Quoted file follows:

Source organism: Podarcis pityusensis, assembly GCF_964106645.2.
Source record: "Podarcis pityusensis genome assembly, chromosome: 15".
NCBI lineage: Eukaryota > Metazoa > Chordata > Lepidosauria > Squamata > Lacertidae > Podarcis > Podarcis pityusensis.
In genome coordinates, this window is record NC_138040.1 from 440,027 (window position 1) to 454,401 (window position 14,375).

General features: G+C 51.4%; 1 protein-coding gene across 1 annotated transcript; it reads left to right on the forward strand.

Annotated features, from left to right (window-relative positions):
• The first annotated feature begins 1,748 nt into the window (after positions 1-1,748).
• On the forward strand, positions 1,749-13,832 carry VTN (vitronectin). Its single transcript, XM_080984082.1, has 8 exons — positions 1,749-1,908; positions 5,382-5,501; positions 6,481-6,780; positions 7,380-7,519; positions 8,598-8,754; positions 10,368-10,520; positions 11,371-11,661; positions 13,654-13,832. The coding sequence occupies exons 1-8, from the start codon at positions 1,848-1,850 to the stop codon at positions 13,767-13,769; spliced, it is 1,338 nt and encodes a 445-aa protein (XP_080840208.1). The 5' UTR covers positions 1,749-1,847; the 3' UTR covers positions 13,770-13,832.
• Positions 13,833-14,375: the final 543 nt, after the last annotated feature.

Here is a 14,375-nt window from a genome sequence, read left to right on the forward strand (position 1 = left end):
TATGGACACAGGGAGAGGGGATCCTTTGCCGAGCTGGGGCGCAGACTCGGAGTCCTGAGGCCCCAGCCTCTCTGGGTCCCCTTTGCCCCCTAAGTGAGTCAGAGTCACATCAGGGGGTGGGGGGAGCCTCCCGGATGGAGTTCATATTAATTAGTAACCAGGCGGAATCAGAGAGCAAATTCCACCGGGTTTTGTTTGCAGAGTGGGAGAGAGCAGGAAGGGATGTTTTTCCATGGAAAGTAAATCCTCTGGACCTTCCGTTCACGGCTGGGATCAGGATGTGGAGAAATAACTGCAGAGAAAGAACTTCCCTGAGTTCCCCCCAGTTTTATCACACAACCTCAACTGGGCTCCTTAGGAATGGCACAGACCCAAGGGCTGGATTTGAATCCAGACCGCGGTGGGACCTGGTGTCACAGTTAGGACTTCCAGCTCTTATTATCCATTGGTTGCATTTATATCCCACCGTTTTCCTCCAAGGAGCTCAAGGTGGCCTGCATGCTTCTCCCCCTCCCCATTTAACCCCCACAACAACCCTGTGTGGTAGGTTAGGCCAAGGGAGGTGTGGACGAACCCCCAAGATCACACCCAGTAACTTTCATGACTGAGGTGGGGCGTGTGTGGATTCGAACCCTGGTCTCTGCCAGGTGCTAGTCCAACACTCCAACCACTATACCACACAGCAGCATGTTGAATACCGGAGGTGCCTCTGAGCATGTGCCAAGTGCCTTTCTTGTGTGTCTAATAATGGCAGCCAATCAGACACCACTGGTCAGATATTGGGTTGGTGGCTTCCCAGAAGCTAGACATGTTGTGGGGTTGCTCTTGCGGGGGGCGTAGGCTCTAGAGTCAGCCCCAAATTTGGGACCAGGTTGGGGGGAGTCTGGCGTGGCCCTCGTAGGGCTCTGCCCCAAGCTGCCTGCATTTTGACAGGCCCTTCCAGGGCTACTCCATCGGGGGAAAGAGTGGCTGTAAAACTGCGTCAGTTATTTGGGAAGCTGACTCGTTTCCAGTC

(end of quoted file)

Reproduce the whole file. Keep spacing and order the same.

Source organism: Podarcis pityusensis, assembly GCF_964106645.2.
Source record: "Podarcis pityusensis genome assembly, chromosome: 15".
NCBI lineage: Eukaryota > Metazoa > Chordata > Lepidosauria > Squamata > Lacertidae > Podarcis > Podarcis pityusensis.
In genome coordinates, this window is record NC_138040.1 from 440,027 (window position 1) to 454,401 (window position 14,375).

General features: G+C 51.4%; 1 protein-coding gene across 1 annotated transcript; it reads left to right on the forward strand.

Annotated features, from left to right (window-relative positions):
• The first annotated feature begins 1,748 nt into the window (after positions 1-1,748).
• On the forward strand, positions 1,749-13,832 carry VTN (vitronectin). Its single transcript, XM_080984082.1, has 8 exons — positions 1,749-1,908; positions 5,382-5,501; positions 6,481-6,780; positions 7,380-7,519; positions 8,598-8,754; positions 10,368-10,520; positions 11,371-11,661; positions 13,654-13,832. The coding sequence occupies exons 1-8, from the start codon at positions 1,848-1,850 to the stop codon at positions 13,767-13,769; spliced, it is 1,338 nt and encodes a 445-aa protein (XP_080840208.1). The 5' UTR covers positions 1,749-1,847; the 3' UTR covers positions 13,770-13,832.
• Positions 13,833-14,375: the final 543 nt, after the last annotated feature.

Here is a 14,375-nt window from a genome sequence, read left to right on the forward strand (position 1 = left end):
TATGGACACAGGGAGAGGGGATCCTTTGCCGAGCTGGGGCGCAGACTCGGAGTCCTGAGGCCCCAGCCTCTCTGGGTCCCCTTTGCCCCCTAAGTGAGTCAGAGTCACATCAGGGGGTGGGGGGAGCCTCCCGGATGGAGTTCATATTAATTAGTAACCAGGCGGAATCAGAGAGCAAATTCCACCGGGTTTTGTTTGCAGAGTGGGAGAGAGCAGGAAGGGATGTTTTTCCATGGAAAGTAAATCCTCTGGACCTTCCGTTCACGGCTGGGATCAGGATGTGGAGAAATAACTGCAGAGAAAGAACTTCCCTGAGTTCCCCCCAGTTTTATCACACAACCTCAACTGGGCTCCTTAGGAATGGCACAGACCCAAGGGCTGGATTTGAATCCAGACCGCGGTGGGACCTGGTGTCACAGTTAGGACTTCCAGCTCTTATTATCCATTGGTTGCATTTATATCCCACCGTTTTCCTCCAAGGAGCTCAAGGTGGCCTGCATGCTTCTCCCCCTCCCCATTTAACCCCCACAACAACCCTGTGTGGTAGGTTAGGCCAAGGGAGGTGTGGACGAACCCCCAAGATCACACCCAGTAACTTTCATGACTGAGGTGGGGCGTGTGTGGATTCGAACCCTGGTCTCTGCCAGGTGCTAGTCCAACACTCCAACCACTATACCACACAGCAGCATGTTGAATACCGGAGGTGCCTCTGAGCATGTGCCAAGTGCCTTTCTTGTGTGTCTAATAATGGCAGCCAATCAGACACCACTGGTCAGATATTGGGTTGGTGGCTTCCCAGAAGCTAGACATGTTGTGGGGTTGCTCTTGCGGGGGGCGTAGGCTCTAGAGTCAGCCCCAAATTTGGGACCAGGTTGGGGGGAGTCTGGCGTGGCCCTCGTAGGGCTCTGCCCCAAGCTGCCTGCATTTTGACAGGCCCTTCCAGGGCTACTCCATCGGGGGAAAGAGTGGCTGTAAAACTGCGTCAGTTATTTGGGAAGCTGACTCGTTTCCAGTC